Hell, I just rewatched the whole original trilogy with my wife, and while it’s still enjoyable, she never missed one opportunity to call out stilted dialogue, shoehorned “romance”, or the fact that Han Solo just doesn’t click sometimes and comes off as a prick.
But lately, the flaws and reasons why they come about have shifted more and more away from acting or plot-related reasons, and too close to political ideologies and checkboxes revolving around concepts that are deemed needed in Star Wars but have been there since the dawn of the franchise. I for one (and I’m not the only one) feel like Jyn and Rey were the worst parts of TFA and R1, respectively. Hold your sexist holsters in check, you wildebeest, I don’t hate them for being women, I hate them for being bland.
While Jyn is less of a Mary Sue than Rey is (simply because she doesn’t really get to do much in her own leading role), she’s an uninteresting character played to its full potential… Uninterestingly. And that’s sad. But at least R1 has a side cast that does stuff, keeps the ball rolling and the lasers firing, something that adds to the gravitas of them dying off one by one at the end. You see a whole, extended history of conflict and camaraderie in Baze and Chirrut, a conflicted, difficult past to Cassian, the desire to reach greatness from humble circumstances in Bodhi, and a long, scruffy, tiring fight for survival in Jyn. All of these people have to work together as a group and aid each other so that the final goal is achieved.
Rey, on the other hand, takes charge and does it all, putting the rest of the characters to shame when she keeps escaping difficult circumstances on her own (besting a Sith apprentice twice in the meantime, with no Force training to speak of, and instantly being able to wield a lightsaber, one of the most complex to maneuver weapons in the Galaxy), and the script opts to sometimes focus on other characters’ amazement at the fact just to rub it in. Yes, Finn looking all wowed at first when meeting Rey is an actual sexist “who knew girls could do that?” take on her. The sooner we all admit that, the better.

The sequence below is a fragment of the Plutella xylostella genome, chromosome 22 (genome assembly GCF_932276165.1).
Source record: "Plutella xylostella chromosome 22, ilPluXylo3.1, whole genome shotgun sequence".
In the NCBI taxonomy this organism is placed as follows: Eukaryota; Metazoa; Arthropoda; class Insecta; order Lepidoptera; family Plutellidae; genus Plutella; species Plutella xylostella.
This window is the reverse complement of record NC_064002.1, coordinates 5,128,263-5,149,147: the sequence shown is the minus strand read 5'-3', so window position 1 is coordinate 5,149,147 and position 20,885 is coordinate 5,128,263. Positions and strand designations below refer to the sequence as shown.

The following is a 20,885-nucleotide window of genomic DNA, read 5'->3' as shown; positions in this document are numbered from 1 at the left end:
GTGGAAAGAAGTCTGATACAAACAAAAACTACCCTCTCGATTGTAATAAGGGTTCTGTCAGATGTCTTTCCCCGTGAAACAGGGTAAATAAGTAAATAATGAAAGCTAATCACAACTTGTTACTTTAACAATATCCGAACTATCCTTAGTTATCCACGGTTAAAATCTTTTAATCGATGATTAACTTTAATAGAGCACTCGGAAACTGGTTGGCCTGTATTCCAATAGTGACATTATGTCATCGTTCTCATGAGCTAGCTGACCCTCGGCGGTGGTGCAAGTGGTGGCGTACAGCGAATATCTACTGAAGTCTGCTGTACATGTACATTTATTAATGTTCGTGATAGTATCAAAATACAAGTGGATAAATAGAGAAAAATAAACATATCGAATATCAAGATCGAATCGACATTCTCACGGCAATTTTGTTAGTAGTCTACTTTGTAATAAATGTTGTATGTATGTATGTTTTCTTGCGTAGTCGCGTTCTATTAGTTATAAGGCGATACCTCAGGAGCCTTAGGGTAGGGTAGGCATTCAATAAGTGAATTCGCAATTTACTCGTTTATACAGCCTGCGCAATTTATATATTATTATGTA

Rey doesn’t really need anybody else to pull through her storyline, on the contrary, she is the driving Force (pun intended) behind Episode VII while the rest of the cast are just marginally involved in the plot and only serve to showcase her innate awesomeness.
She is not able to instill much joy through her performance either because there is simply nothing noteworthy about it. She’s just appropriate. And that stands for most of the cast, really. Is this last statement subjective? Perhaps, but there are plenty of tongue in cheek montages showing Daisy Ridley struggling to grip her character the right way around during various scenes, and I’m pretty sure J.J.’s “directing” may have had something to do with it anyway.
This style of writing Star Wars main female leads has seeped its way into comics as well, where you can see Leia no longer being a fun, lighthearted character who snaps at Han Solo’s snark, dealing it back as well as she takes it (if not better), but rather an authoritative, obnoxious individual that knocks Luke down alongside other characters, new and old (Doctor Aphra has, unfortunately, also devolved from her witty, fun-loving, if a bit weird to the universe ways of the Darth Vader comics to the above archetype in her own run of books). But more on that at another date as it’s its own little anthill…
And more on this article in Part III, coming soon to a Galaxy near you...